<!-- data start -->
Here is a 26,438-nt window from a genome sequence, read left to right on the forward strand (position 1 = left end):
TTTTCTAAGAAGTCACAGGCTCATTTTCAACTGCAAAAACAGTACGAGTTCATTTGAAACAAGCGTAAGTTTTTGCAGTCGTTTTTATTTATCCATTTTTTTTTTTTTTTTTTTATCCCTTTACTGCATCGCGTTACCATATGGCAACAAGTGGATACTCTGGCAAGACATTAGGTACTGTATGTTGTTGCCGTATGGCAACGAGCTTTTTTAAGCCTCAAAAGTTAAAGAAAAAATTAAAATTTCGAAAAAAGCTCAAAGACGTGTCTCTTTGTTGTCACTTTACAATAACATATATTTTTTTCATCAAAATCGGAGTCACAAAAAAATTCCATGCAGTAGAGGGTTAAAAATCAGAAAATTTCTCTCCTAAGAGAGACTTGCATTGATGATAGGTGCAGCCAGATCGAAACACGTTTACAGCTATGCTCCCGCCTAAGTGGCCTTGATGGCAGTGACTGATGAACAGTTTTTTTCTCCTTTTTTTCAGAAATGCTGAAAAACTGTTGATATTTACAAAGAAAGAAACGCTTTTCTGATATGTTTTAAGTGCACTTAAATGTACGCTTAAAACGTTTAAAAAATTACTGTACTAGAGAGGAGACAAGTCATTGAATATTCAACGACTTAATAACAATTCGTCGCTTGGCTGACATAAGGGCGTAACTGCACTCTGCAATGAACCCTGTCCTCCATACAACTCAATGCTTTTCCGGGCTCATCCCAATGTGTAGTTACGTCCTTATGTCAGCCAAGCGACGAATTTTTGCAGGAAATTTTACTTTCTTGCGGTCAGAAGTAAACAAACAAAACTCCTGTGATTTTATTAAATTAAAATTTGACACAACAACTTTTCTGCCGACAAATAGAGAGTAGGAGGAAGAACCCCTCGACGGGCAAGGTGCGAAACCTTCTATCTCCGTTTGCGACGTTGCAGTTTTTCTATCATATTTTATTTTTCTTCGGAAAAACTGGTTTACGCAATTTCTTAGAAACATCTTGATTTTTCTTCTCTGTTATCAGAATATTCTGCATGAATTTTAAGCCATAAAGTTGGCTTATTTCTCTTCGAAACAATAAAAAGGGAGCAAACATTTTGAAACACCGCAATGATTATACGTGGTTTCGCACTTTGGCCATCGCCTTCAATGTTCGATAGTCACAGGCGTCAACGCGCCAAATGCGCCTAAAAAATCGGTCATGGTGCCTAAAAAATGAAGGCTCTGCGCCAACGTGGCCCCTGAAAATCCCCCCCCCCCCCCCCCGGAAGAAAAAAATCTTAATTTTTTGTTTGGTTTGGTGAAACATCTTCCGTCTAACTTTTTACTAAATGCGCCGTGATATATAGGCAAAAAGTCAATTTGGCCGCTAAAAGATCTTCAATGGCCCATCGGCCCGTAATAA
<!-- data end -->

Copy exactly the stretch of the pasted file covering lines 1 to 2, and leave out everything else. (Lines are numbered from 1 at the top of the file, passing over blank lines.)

Here is a 26,438-nt window from a genome sequence, read left to right on the forward strand (position 1 = left end):
TTTTCTAAGAAGTCACAGGCTCATTTTCAACTGCAAAAACAGTACGAGTTCATTTGAAACAAGCGTAAGTTTTTGCAGTCGTTTTTATTTATCCATTTTTTTTTTTTTTTTTTTATCCCTTTACTGCATCGCGTTACCATATGGCAACAAGTGGATACTCTGGCAAGACATTAGGTACTGTATGTTGTTGCCGTATGGCAACGAGCTTTTTTAAGCCTCAAAAGTTAAAGAAAAAATTAAAATTTCGAAAAAAGCTCAAAGACGTGTCTCTTTGTTGTCACTTTACAATAACATATATTTTTTTCATCAAAATCGGAGTCACAAAAAAATTCCATGCAGTAGAGGGTTAAAAATCAGAAAATTTCTCTCCTAAGAGAGACTTGCATTGATGATAGGTGCAGCCAGATCGAAACACGTTTACAGCTATGCTCCCGCCTAAGTGGCCTTGATGGCAGTGACTGATGAACAGTTTTTTTCTCCTTTTTTTCAGAAATGCTGAAAAACTGTTGATATTTACAAAGAAAGAAACGCTTTTCTGATATGTTTTAAGTGCACTTAAATGTACGCTTAAAACGTTTAAAAAATTACTGTACTAGAGAGGAGACAAGTCATTGAATATTCAACGACTTAATAACAATTCGTCGCTTGGCTGACATAAGGGCGTAACTGCACTCTGCAATGAACCCTGTCCTCCATACAACTCAATGCTTTTCCGGGCTCATCCCAATGTGTAGTTACGTCCTTATGTCAGCCAAGCGACGAATTTTTGCAGGAAATTTTACTTTCTTGCGGTCAGAAGTAAACAAACAAAACTCCTGTGATTTTATTAAATTAAAATTTGACACAACAACTTTTCTGCCGACAAATAGAGAGTAGGAGGAAGAACCCCTCGACGGGCAAGGTGCGAAACCTTCTATCTCCGTTTGCGACGTTGCAGTTTTTCTATCATATTTTATTTTTCTTCGGAAAAACTGGTTTACGCAATTTCTTAGAAACATCTTGATTTTTCTTCTCTGTTATCAGAATATTCTGCATGAATTTTAAGCCATAAAGTTGGCTTATTTCTCTTCGAAACAATAAAAAGGGAGCAAACATTTTGAAACACCGCAATGATTATACGTGGTTTCGCACTTTGGCCATCGCCTTCAATGTTCGATAGTCACAGGCGTCAACGCGCCAAATGCGCCTAAAAAATCGGTCATGGTGCCTAAAAAATGAAGGCTCTGCGCCAACGTGGCCCCTGAAAATCCCCCCCCCCCCCCCCCGGAAGAAAAAAATCTTAATTTTTTGTTTGGTTTGGTGAAACATCTTCCGTCTAACTTTTTACTAAATGCGCCGTGATATATAGGCAAAAAGTCAATTTGGCCGCTAAAAGATCTTCAATGGCCCATCGGCCCGTAATAA